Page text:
Embrace New Routines (And New Bedtimes)
Let's face it. Your mornings will be different now. Maybe your alarm always went off at 6:30AM, but now there's a human alarm that wakes you up at 2AM, then 4AM, then 6 AM. About a week before you start, try to do a dry run of your morning routine. Account for the time you need to feed your baby now, or anything else you might not have considered that will pop up.
And speaking of that alarm clock... yes, there will be days where you will have to go in on minimal sleep. It might be awful, but you will get through it. The key is to remember, you are not exactly the same person you once were. You might have been able to go to bed at midnight and wake up for work well-rested and ready for action. It might be the case that you need a new 8 o'clock bedtime (at least for right now). Embrace it. One day you will be able to bring your inner night owl back. Now is not the time. Go to bed when you are tired.
Say "No" More...and Be OK With It
There were a lot of things I said no to when I returned to work. "No, I'd love to hang out with Richard Branson on Necker Island for a week for a video shoot, but I can't." "No, I can't do that happy hour tonight." "No, I can't help you out on this project that normally I'd say yes to, but has nothing to do with the work that needs to get done, so I need to bow out." This was so hard for me. And I had to do it in my personal and professional life. There were close friends and co-workers who didn't get it. That's okay. You can do it. Take care of yourself first. Many working parents I've interviewed have told me parenthood has made them the ultimate prioritizers. You can be one, too.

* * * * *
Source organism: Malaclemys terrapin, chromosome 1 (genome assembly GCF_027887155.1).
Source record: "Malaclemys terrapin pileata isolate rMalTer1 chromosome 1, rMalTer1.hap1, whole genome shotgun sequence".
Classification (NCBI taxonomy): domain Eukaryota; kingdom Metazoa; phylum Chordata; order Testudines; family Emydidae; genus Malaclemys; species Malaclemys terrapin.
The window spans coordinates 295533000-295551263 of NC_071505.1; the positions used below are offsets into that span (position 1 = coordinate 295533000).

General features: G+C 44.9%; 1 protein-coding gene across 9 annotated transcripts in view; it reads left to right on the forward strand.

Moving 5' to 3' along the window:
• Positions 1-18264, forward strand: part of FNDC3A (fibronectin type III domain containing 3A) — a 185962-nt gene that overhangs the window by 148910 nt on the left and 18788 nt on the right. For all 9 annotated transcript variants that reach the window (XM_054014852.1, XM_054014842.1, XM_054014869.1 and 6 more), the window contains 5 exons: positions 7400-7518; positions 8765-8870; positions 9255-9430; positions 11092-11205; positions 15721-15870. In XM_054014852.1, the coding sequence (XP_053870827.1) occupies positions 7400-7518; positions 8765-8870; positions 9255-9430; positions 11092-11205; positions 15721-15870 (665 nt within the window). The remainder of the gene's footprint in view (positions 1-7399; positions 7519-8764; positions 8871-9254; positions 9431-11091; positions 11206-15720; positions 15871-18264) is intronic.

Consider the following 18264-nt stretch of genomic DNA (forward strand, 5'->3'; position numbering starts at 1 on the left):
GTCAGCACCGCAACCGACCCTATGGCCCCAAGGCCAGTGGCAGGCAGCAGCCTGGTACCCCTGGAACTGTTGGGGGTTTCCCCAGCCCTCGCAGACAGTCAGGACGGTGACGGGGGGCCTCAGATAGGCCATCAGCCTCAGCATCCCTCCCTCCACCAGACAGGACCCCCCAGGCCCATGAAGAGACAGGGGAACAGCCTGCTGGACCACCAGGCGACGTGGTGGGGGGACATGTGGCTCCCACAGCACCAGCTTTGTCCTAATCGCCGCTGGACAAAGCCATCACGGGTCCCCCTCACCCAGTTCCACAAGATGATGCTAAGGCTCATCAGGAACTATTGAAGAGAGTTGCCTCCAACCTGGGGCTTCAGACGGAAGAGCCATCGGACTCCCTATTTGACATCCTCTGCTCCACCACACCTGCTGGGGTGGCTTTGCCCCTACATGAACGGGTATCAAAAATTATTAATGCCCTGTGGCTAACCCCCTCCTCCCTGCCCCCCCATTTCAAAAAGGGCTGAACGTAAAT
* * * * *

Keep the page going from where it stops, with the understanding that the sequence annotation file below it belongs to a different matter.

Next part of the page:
Know When It's Time to Transition
Sometimes, your role might not match your new role as a parent. I realized not too long after I had my first baby that the travel and late nights required for live television were taking me away from something I loved even more, parenting. So, I made a transition to a job with a bit more flexibility.
You may find that there are things that need to change. Don't be afraid to talk to your boss about working from home one day a week, or tweaking your hours a bit so you can come in a little later or leave a little earlier.
Remember, take care of yourself. Being stressed all the time doesn't help you at work or at home. It's okay to ask for what you need, to go to bed, and to feel overwhelmed. A lot is changing... but you're going to be great. We're rooting for you!
TopicsWork-Life Balance , Parenthood , Work Relationships , Communication , Sponsored , Lifestyle , KinderCare Education , Working Parents
Sponsored by KinderCare
KinderCare Education is the largest nationwide provider of early childhood education in the United States. With a passionate drive to provide the best possible educational start for every child, KinderCare’s team is passionate about providing kids with an environment of learning, joy, and adventure where they can flourish and grow. Since the company’s founding in 1969, it has successfully concentrated on serving children in their formative years, yielding time-tested techniques and proven results, and now has classrooms in 38 states.